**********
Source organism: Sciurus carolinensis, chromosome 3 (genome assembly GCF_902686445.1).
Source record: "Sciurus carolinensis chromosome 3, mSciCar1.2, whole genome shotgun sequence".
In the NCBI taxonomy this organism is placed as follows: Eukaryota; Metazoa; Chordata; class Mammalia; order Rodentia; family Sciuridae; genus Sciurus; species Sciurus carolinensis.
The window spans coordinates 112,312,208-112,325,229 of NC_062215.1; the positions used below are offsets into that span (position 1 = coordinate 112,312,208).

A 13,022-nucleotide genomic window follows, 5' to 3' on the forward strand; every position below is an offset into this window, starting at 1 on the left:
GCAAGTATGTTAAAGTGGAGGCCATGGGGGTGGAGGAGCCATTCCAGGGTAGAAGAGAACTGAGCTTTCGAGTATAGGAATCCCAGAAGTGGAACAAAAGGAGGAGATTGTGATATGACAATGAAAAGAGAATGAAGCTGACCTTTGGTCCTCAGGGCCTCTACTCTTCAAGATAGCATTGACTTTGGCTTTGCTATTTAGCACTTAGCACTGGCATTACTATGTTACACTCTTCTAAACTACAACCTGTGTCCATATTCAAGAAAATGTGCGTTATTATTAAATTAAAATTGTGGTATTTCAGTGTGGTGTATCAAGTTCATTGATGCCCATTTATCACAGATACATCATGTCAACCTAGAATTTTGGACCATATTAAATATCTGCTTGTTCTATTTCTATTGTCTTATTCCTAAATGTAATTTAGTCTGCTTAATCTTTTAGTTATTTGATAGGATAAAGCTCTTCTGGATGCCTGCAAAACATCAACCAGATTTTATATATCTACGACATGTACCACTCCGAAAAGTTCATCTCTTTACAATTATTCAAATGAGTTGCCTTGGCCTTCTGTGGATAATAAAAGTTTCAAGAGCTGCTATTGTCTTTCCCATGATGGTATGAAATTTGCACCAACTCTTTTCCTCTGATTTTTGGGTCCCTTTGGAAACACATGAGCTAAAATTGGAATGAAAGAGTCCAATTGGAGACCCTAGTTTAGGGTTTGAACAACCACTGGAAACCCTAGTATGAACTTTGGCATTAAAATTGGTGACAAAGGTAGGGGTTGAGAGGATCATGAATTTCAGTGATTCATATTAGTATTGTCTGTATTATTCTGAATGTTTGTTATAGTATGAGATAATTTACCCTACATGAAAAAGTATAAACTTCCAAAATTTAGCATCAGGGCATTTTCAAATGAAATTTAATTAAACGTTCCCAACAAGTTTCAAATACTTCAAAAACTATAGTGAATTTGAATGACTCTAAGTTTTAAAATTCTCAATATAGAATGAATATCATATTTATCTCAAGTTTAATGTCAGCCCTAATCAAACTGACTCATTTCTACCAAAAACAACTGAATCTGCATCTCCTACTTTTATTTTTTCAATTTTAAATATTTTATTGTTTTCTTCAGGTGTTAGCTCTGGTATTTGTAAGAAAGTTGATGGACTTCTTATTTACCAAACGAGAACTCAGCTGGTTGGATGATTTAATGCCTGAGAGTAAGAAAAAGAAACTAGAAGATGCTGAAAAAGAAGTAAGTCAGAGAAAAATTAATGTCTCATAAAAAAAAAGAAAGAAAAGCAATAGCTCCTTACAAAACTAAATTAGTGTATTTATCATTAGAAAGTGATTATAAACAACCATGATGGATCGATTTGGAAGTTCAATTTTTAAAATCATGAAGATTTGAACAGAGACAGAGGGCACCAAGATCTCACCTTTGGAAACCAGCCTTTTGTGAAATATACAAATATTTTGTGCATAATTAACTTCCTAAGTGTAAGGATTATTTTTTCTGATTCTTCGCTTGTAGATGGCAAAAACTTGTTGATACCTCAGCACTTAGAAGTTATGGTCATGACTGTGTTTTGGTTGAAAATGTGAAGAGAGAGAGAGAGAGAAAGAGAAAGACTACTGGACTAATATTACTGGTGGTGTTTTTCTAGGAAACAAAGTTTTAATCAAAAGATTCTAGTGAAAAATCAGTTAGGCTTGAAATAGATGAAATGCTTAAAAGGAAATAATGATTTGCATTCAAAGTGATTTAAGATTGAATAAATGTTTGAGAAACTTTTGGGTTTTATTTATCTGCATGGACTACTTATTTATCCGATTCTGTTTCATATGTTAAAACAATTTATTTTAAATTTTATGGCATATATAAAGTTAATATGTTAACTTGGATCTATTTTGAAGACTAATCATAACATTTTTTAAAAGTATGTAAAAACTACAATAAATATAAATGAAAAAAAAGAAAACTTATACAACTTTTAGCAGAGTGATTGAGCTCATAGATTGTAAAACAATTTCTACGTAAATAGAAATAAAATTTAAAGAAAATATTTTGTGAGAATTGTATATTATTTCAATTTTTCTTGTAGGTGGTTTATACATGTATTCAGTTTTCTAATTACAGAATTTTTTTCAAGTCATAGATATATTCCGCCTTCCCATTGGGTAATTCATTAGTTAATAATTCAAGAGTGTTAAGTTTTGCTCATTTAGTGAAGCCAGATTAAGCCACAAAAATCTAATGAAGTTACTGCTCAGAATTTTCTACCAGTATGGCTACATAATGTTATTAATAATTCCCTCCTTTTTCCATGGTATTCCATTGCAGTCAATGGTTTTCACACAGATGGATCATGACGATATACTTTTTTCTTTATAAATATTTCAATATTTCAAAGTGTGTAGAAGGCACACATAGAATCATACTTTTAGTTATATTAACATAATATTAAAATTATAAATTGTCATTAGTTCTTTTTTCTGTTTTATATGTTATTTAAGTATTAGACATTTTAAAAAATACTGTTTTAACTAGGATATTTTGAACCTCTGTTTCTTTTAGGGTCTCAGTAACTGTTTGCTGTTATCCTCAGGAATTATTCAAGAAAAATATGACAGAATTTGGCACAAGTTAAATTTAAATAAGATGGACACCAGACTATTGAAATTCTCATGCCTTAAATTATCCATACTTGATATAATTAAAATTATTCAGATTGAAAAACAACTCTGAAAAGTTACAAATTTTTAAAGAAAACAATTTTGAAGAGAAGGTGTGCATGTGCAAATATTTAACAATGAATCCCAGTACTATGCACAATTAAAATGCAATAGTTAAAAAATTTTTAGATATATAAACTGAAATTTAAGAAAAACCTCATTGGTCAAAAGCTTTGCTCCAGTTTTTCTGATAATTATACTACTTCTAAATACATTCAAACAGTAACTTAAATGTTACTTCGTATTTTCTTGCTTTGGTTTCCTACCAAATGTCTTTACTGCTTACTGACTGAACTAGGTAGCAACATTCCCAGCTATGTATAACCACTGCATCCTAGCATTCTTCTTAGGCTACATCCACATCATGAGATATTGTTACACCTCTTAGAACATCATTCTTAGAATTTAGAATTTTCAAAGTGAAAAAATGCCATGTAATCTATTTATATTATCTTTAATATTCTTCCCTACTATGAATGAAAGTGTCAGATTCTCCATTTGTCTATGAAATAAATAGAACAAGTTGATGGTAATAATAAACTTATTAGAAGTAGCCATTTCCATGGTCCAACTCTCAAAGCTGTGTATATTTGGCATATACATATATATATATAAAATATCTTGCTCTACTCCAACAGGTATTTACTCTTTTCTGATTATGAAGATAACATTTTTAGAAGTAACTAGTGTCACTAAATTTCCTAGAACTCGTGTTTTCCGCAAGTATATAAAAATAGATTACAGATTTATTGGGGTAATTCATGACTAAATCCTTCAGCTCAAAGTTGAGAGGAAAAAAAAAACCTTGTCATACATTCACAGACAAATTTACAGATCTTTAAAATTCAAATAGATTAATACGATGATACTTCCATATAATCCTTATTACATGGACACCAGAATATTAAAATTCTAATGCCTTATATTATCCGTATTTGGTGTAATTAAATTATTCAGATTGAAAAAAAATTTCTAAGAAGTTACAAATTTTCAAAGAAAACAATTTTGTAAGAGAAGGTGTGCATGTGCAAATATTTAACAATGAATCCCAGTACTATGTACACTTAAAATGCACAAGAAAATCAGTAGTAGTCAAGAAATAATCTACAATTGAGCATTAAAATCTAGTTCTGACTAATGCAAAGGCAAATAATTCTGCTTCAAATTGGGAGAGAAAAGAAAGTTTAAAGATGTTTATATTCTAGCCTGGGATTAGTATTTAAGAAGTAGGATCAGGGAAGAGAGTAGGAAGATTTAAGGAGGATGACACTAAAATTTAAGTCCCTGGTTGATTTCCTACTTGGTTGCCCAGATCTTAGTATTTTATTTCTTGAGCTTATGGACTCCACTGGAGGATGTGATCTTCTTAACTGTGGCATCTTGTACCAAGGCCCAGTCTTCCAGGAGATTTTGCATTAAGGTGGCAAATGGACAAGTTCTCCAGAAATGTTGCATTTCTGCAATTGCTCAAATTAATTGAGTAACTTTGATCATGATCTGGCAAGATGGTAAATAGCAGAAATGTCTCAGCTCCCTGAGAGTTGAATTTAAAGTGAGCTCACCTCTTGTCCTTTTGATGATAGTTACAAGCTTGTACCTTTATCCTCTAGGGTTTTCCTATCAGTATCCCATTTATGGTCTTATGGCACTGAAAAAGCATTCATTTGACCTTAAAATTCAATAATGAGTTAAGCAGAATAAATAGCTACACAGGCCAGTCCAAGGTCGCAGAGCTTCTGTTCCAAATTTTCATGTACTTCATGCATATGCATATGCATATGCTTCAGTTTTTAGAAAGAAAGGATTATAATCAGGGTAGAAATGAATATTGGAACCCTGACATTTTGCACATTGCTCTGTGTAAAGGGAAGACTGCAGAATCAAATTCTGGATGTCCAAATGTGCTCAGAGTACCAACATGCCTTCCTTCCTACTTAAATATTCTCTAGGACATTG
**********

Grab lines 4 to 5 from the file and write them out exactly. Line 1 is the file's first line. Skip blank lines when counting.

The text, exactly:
The window spans coordinates 112,312,208-112,325,229 of NC_062215.1; the positions used below are offsets into that span (position 1 = coordinate 112,312,208).

A 13,022-nucleotide genomic window follows, 5' to 3' on the forward strand; every position below is an offset into this window, starting at 1 on the left: